Third baby death confirmed from infected parenteral nutrition product
Regulators suggest contamination was a manufacturing incident, not from ingredients
Public Health England (PHE) and the UK Medicines and Healthcare products Regulatory Agency (MHRA) are in the final stages of their investigations into the outbreak of Bacillus cereus that affected several babies given the intravenous liquid Total Parental Nutrition (TPN).
Since the last PHE update on 12 June 2014, a further case has been identified and the total number of cases linked to this investigation is 23 (19 confirmed and four possible cases). This baby is the third confirmed case to have died and all three cases have been reported to the coroner. The baby most recently identified received the implicated batch of TPN from 27 May 2014 but did not immediately develop sepsis so did not fit the case definition of the outbreak at that time. However, recent microbiological tests have shown the presence of the outbreak strain.
So far the investigations have discovered that the strain of B.cereus identified in the confirmed 19 cases, has also since been identified in environmental samples collected from the day of manufacture (27 May 2014), located within the particular sterile area at ITH Pharma where the specific TPN supplies were manufactured. These specific TPN supplies were recalled by the MHRA on 4 June 2014.
There is no evidence to suggest that individual ingredients, components or materials used were the cause of the contamination
PHE says there is sufficient scientific evidence to indicate that the contamination was introduced into these specific TPN supplies during manufacture in a particular sterile manufacturing area at ITH Pharma on 27 May and MHRA’s investigations of the production process of TPN have found no evidence to suggest that individual ingredients, components or materials used were the cause of the contamination.
The MHRA has inspected ITH Pharma’s manufacturing facility and undertaken a rigorous and thorough review of the manufacturing processes and conditions within which the specific TPN supplies were manufactured. Based on the information obtained, it says there is sufficient evidence to indicate an isolated incident and that appropriate immediate action has since been taken at ITH Pharma’s facility to avoid a recurrence. The MHRA continues to allow TPN, a critical product, to be manufactured at ITH Pharma and therefore be supplied to patients.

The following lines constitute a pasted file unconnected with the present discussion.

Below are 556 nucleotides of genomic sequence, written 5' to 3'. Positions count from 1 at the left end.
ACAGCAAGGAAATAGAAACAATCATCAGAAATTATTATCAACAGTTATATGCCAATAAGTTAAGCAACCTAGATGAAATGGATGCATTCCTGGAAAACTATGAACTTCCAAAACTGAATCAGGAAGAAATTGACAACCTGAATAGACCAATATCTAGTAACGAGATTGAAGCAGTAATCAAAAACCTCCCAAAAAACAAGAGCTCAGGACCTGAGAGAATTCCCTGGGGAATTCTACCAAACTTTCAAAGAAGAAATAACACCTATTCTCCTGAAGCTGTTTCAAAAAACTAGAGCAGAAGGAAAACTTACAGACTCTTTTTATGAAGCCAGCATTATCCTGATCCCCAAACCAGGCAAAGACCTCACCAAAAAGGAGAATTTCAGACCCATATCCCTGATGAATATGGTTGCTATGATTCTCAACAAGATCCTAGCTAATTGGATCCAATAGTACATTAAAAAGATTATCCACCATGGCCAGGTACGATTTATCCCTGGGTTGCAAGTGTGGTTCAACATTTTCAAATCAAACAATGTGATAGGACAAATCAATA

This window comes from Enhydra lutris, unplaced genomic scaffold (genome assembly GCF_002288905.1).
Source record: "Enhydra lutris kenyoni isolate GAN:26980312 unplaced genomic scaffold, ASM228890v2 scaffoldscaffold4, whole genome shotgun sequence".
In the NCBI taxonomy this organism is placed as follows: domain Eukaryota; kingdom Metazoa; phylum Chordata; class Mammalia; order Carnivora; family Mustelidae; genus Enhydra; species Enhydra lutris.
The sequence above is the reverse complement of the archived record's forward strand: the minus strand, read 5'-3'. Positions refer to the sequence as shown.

Unopened supplies of the contaminated TPN (manufactured on 27 May 2014 at ITH Pharma) were collected from a few hospitals and these have been confirmed to contain the same strain of bacteria. Other tests on unopened TPN products manufactured by ITH Pharma after 27 May 2014 have all been clear of the bacteria.
The main findings have all pointed towards there being a single incident that occurred on one day
Professor Mike Catchpole, PHE Incident Director, said: 'There are still some elements of our investigation that need finalising but the main findings have all pointed towards there being a single incident that occurred on one day and was associated with the illness seen in the babies. We are reassured that this was a very rare occurrence as we have not seen this particular strain of bacteria in any product made since that day and there has been no further illness.'
Gerald Heddell, the MHRA’s Director of Inspection, Enforcement and Standards, said: 'At this stage, our investigation has provided sufficient evidence to indicate that the contamination was introduced into the specific TPN supplies during manufacture in a particular sterile manufacturing area at ITH Pharma on the 27 May 2014.
'From our investigation to date, we continue to believe this was an isolated incident and that appropriate immediate action has been taken at ITH Pharma’s facility to avoid a recurrence. Therefore we are allowing this critical product to be supplied to patients while our investigation continues.'
There have been no new infections since 2 June 2014
There have been no new infections since 2 June 2014 but PHE said that previously unrecognised cases may still come to light. B.cereus is a common bacteria found widely in the environment which under certain conditions can cause illness. Industry experts have recently warned of the increasing incidence of B.cereus in manufacturing situations (see Cleanroom Technology Vol 22 No.1 p75).
It is a requirement that TPN is manufactured in sterile manufacturing facilities, such as those at ITH Pharma, under strict controls to avoid contamination. These controls also include the regular collection of environmental samples from the facility to monitor the presence of any micro-organisms.
The MHRA continues to work closely with ITH Pharma to monitor its activities and to ensure its manufacturing processes meet the requirements of Good Manufacturing Practice.